Jungle Tales of Tarzan

By Edgar Rice Burroughs

Page 23

are coming behind you." But Tantor, the
elephant, is a huge bunch of nerves, and now he was half panic-stricken
by terror.

Before him yawned the pit, how far he did not know, but to right and
left lay the primeval jungle untouched by man. With a squeal the great
beast turned suddenly at right angles and burst his noisy way through
the solid wall of matted vegetation that would have stopped any but him.

Tarzan, standing upon the edge of the pit, smiled as he watched
Tantor's undignified flight. Soon the blacks would come. It was best
that Tarzan of the Apes faded from the scene. He essayed a step from
the pit's edge, and as he threw the weight of his body upon his left
foot, the earth crumbled away. Tarzan made a single Herculean effort
to throw himself forward, but it was too late. Backward and downward
he went toward the sharpened stakes in the bottom of the pit.

When, a moment later, the blacks came they saw even from a distance
that Tantor had eluded them, for the size of the hole in the pit
covering was too small to have accommodated the huge bulk of an
elephant. At first they thought that their prey had put one great foot
through the top and then, warned, drawn back; but when they had come to
the pit's verge and peered over, their eyes went wide in astonishment,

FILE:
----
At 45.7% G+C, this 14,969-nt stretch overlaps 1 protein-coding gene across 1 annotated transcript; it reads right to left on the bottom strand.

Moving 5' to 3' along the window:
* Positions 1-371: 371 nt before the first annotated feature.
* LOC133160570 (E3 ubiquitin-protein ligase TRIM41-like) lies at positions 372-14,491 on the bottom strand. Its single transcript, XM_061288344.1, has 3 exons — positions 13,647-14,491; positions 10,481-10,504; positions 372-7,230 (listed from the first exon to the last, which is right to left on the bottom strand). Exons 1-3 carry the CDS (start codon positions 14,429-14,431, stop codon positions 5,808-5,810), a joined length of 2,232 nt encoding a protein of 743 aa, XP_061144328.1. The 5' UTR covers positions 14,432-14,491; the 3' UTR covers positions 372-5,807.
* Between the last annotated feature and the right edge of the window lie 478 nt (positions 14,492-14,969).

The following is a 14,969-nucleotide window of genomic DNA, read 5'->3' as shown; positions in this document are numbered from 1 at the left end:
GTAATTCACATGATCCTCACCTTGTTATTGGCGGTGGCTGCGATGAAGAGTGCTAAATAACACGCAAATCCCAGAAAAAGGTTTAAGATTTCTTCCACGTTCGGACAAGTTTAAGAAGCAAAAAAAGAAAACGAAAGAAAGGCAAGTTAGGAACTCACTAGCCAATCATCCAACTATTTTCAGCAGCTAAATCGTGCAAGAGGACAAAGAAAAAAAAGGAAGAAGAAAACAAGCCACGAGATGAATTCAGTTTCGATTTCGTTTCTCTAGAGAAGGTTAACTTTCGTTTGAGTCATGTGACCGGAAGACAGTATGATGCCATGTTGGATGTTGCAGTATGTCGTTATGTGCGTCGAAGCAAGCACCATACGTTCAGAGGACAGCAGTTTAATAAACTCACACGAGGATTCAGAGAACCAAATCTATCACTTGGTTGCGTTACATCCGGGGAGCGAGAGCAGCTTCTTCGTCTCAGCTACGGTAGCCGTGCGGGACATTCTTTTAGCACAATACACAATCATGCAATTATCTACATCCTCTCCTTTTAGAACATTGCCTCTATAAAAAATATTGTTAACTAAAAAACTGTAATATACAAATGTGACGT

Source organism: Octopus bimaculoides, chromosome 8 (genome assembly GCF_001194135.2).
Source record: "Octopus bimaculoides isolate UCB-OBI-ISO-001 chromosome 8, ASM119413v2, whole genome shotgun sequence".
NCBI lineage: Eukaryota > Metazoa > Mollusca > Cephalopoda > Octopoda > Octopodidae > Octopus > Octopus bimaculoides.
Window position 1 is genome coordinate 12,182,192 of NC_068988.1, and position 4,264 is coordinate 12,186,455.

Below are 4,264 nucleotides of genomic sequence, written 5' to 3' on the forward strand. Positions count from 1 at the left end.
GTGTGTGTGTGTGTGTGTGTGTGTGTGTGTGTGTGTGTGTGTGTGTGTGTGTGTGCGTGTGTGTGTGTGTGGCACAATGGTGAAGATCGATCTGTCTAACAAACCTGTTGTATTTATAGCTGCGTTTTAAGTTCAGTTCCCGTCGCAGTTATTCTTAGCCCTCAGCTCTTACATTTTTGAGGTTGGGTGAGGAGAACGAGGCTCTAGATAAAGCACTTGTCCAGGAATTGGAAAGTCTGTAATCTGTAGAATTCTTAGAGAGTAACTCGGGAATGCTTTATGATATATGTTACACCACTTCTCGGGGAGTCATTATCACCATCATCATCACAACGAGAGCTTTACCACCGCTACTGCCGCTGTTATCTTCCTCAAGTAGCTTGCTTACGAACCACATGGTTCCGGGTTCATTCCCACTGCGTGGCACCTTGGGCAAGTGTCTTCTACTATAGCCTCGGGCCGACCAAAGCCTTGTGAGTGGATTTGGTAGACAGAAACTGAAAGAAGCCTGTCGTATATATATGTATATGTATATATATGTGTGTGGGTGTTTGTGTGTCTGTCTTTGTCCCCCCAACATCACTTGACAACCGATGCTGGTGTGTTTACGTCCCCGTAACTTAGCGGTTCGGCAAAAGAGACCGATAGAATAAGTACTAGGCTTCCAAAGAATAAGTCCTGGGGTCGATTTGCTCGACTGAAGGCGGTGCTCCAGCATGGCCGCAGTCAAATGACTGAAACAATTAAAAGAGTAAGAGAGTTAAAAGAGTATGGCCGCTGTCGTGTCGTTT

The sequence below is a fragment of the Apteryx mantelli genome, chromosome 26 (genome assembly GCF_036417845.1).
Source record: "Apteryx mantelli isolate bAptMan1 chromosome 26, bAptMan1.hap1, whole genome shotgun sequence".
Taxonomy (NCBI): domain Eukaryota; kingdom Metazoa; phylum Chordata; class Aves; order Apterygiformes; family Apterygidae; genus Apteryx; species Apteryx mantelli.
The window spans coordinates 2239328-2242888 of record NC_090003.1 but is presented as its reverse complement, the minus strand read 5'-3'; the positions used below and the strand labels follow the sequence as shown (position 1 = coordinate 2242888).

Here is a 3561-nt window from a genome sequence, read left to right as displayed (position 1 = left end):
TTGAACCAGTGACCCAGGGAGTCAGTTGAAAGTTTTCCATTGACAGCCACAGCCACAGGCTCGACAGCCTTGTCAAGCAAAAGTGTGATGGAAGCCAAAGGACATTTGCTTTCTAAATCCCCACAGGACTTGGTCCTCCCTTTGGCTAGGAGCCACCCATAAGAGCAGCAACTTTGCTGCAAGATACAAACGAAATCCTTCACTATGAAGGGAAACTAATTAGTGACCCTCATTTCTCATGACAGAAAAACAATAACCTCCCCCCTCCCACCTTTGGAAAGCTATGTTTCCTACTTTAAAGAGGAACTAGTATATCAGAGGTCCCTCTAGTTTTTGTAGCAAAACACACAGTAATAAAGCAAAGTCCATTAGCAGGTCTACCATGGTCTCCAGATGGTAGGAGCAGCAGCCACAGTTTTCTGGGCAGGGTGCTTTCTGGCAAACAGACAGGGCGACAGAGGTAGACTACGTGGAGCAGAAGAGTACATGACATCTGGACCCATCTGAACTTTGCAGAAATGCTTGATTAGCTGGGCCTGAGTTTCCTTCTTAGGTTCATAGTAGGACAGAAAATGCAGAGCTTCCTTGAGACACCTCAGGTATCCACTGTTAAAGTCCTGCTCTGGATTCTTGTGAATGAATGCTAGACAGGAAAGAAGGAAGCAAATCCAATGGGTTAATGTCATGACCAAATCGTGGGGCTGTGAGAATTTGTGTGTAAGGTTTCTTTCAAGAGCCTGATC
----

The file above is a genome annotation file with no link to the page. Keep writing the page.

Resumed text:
for, quiet and still, at the bottom lay the naked figure of a white
giant.

Some of them there had glimpsed this forest god before and they drew
back in terror, awed by the presence which they had for some time
believed to possess the miraculous powers of a demon; but others there
were who pushed forward, thinking only of the capture of an enemy, and
these leaped into the pit and lifted Tarzan out.

There was no scar upon his body. None of the sharpened stakes had
pierced him--only a swollen spot at the base of the brain indicated the
nature of his injury. In the falling backward his head had struck upon
the side of one of the stakes, rendering him unconscious. The blacks
were quick to discover this, and equally quick to bind their prisoner's
arms and legs before he should regain consciousness, for they had
learned to harbor a wholesome respect for this strange man-beast that
consorted with the hairy tree folk.

They had carried him but a short distance toward their village when the
ape-man's eyelids quivered and raised. He

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